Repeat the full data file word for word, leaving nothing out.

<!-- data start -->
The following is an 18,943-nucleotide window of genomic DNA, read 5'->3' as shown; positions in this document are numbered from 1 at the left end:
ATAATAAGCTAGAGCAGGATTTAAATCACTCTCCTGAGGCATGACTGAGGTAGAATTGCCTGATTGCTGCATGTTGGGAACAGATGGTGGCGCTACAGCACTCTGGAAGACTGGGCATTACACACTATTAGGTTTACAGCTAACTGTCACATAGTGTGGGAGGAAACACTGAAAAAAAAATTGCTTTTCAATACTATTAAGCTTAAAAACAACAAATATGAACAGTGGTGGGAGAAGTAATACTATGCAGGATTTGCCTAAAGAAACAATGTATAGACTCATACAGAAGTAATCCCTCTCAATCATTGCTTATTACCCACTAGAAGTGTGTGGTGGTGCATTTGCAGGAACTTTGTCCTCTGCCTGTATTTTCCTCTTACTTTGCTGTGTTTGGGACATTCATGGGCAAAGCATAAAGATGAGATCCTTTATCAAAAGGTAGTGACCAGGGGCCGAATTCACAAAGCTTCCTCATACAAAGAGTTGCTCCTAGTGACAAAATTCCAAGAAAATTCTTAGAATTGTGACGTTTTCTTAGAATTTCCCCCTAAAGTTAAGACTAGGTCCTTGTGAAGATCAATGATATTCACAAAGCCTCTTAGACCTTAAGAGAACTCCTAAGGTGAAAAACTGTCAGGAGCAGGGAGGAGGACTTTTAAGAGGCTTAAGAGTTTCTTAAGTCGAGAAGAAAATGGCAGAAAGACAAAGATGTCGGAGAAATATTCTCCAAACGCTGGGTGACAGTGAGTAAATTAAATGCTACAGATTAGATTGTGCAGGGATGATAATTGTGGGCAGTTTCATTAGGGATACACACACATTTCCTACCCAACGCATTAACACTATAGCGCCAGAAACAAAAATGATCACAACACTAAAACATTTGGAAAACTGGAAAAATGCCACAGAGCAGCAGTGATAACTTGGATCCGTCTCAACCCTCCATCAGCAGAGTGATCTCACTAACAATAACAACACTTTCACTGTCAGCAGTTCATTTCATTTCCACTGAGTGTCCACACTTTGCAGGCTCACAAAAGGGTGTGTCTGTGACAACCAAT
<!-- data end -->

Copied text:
The following is an 18,943-nucleotide window of genomic DNA, read 5'->3' as shown; positions in this document are numbered from 1 at the left end:
ATAATAAGCTAGAGCAGGATTTAAATCACTCTCCTGAGGCATGACTGAGGTAGAATTGCCTGATTGCTGCATGTTGGGAACAGATGGTGGCGCTACAGCACTCTGGAAGACTGGGCATTACACACTATTAGGTTTACAGCTAACTGTCACATAGTGTGGGAGGAAACACTGAAAAAAAAATTGCTTTTCAATACTATTAAGCTTAAAAACAACAAATATGAACAGTGGTGGGAGAAGTAATACTATGCAGGATTTGCCTAAAGAAACAATGTATAGACTCATACAGAAGTAATCCCTCTCAATCATTGCTTATTACCCACTAGAAGTGTGTGGTGGTGCATTTGCAGGAACTTTGTCCTCTGCCTGTATTTTCCTCTTACTTTGCTGTGTTTGGGACATTCATGGGCAAAGCATAAAGATGAGATCCTTTATCAAAAGGTAGTGACCAGGGGCCGAATTCACAAAGCTTCCTCATACAAAGAGTTGCTCCTAGTGACAAAATTCCAAGAAAATTCTTAGAATTGTGACGTTTTCTTAGAATTTCCCCCTAAAGTTAAGACTAGGTCCTTGTGAAGATCAATGATATTCACAAAGCCTCTTAGACCTTAAGAGAACTCCTAAGGTGAAAAACTGTCAGGAGCAGGGAGGAGGACTTTTAAGAGGCTTAAGAGTTTCTTAAGTCGAGAAGAAAATGGCAGAAAGACAAAGATGTCGGAGAAATATTCTCCAAACGCTGGGTGACAGTGAGTAAATTAAATGCTACAGATTAGATTGTGCAGGGATGATAATTGTGGGCAGTTTCATTAGGGATACACACACATTTCCTACCCAACGCATTAACACTATAGCGCCAGAAACAAAAATGATCACAACACTAAAACATTTGGAAAACTGGAAAAATGCCACAGAGCAGCAGTGATAACTTGGATCCGTCTCAACCCTCCATCAGCAGAGTGATCTCACTAACAATAACAACACTTTCACTGTCAGCAGTTCATTTCATTTCCACTGAGTGTCCACACTTTGCAGGCTCACAAAAGGGTGTGTCTGTGACAACCAAT